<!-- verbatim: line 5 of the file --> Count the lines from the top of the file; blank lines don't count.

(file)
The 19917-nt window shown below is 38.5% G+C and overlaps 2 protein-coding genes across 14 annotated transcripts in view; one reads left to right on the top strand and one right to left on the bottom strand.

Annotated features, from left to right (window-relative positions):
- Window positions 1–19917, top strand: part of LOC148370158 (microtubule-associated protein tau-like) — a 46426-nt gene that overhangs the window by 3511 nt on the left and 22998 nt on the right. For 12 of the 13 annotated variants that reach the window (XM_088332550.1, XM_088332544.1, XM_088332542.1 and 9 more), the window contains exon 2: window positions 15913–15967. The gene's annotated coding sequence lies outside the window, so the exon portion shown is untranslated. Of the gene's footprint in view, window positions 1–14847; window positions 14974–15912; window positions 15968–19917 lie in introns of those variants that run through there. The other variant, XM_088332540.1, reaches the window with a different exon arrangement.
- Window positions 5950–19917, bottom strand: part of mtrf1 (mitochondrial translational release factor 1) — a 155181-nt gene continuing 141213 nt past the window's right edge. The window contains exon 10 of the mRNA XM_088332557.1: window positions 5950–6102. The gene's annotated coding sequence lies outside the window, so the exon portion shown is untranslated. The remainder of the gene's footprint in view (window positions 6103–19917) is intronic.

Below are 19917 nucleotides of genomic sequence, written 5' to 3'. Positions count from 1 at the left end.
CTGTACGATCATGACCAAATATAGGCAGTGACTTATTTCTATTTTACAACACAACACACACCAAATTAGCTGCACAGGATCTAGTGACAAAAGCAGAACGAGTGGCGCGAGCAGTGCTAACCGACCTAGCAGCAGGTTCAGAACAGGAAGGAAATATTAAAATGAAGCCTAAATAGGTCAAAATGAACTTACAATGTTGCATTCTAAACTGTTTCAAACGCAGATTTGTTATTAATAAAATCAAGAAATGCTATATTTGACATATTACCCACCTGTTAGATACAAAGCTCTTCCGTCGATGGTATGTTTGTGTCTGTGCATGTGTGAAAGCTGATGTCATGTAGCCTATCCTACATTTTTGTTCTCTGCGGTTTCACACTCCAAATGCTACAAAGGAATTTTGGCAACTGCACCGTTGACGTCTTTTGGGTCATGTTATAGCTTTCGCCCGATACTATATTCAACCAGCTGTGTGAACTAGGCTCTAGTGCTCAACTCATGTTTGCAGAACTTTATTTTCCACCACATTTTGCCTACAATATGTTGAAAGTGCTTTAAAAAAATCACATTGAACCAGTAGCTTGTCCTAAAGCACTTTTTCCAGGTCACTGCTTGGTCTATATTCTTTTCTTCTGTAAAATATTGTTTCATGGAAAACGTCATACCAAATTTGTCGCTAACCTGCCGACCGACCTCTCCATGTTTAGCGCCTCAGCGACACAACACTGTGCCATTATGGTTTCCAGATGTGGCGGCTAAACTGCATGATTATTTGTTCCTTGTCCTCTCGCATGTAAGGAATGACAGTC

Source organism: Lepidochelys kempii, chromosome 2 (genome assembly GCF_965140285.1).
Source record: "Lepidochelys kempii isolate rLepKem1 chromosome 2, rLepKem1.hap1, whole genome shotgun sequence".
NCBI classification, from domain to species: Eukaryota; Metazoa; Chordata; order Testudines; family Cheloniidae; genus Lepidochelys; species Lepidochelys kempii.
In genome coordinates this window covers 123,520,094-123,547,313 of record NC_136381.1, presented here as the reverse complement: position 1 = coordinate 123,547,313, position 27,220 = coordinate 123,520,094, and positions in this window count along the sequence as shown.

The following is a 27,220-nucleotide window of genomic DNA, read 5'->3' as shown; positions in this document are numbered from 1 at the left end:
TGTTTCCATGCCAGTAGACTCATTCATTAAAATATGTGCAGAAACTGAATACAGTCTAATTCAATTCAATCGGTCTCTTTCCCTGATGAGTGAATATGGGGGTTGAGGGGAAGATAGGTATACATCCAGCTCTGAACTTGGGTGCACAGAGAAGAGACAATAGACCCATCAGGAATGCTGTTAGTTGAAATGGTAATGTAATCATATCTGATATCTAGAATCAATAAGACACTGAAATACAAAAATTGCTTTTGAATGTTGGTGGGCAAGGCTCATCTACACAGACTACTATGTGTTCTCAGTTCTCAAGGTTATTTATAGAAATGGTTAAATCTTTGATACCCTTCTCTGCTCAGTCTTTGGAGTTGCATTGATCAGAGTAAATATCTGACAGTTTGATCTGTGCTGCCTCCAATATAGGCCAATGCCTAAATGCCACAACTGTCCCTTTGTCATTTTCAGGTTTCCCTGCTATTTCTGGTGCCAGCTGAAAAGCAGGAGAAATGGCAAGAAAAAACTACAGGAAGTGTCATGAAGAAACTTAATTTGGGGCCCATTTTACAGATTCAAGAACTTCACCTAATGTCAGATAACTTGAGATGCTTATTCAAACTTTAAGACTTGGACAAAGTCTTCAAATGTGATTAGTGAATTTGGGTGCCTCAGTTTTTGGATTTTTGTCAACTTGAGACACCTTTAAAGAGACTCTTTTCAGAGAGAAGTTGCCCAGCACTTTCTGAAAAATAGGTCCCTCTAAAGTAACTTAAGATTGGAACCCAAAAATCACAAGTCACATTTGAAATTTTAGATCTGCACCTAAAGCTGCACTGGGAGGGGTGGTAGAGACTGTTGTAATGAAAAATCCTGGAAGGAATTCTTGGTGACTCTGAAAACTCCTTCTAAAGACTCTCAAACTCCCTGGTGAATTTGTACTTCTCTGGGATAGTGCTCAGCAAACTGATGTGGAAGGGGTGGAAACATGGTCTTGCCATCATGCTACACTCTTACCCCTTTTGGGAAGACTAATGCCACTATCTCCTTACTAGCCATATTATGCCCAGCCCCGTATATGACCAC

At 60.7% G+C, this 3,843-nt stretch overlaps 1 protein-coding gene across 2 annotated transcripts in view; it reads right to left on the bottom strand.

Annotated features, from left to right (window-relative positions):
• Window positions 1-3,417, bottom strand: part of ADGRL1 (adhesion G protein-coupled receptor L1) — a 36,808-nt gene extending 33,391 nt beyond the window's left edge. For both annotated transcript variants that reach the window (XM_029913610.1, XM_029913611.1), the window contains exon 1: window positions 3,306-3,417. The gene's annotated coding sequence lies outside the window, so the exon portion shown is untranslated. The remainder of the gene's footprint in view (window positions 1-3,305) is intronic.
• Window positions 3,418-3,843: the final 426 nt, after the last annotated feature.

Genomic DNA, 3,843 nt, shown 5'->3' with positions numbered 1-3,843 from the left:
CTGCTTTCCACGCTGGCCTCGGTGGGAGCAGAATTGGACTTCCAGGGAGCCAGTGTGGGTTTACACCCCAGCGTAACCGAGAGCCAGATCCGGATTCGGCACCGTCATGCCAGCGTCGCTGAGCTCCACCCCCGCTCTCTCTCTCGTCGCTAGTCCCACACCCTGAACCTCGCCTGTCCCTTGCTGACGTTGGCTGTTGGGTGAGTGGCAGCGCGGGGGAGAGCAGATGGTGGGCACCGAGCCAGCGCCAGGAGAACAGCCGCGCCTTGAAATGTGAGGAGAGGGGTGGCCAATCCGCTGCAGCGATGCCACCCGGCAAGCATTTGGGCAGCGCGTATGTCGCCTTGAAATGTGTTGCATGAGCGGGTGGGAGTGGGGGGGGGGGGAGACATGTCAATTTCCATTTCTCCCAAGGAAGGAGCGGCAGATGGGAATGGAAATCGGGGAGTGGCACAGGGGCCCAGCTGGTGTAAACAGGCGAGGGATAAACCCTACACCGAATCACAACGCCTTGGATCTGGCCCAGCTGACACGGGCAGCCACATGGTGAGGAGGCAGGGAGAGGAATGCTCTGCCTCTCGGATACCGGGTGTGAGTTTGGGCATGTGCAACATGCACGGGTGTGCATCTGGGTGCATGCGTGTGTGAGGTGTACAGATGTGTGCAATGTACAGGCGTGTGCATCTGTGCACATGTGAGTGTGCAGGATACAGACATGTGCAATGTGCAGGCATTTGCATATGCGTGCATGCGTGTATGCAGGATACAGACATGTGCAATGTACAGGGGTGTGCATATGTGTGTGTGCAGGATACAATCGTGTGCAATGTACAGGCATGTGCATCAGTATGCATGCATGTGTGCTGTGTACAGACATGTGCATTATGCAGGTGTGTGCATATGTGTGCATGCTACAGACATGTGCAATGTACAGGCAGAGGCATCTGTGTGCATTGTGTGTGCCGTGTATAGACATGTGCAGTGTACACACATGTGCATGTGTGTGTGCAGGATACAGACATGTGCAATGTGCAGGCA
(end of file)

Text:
Below are 19917 nucleotides of genomic sequence, written 5' to 3'. Positions count from 1 at the left end.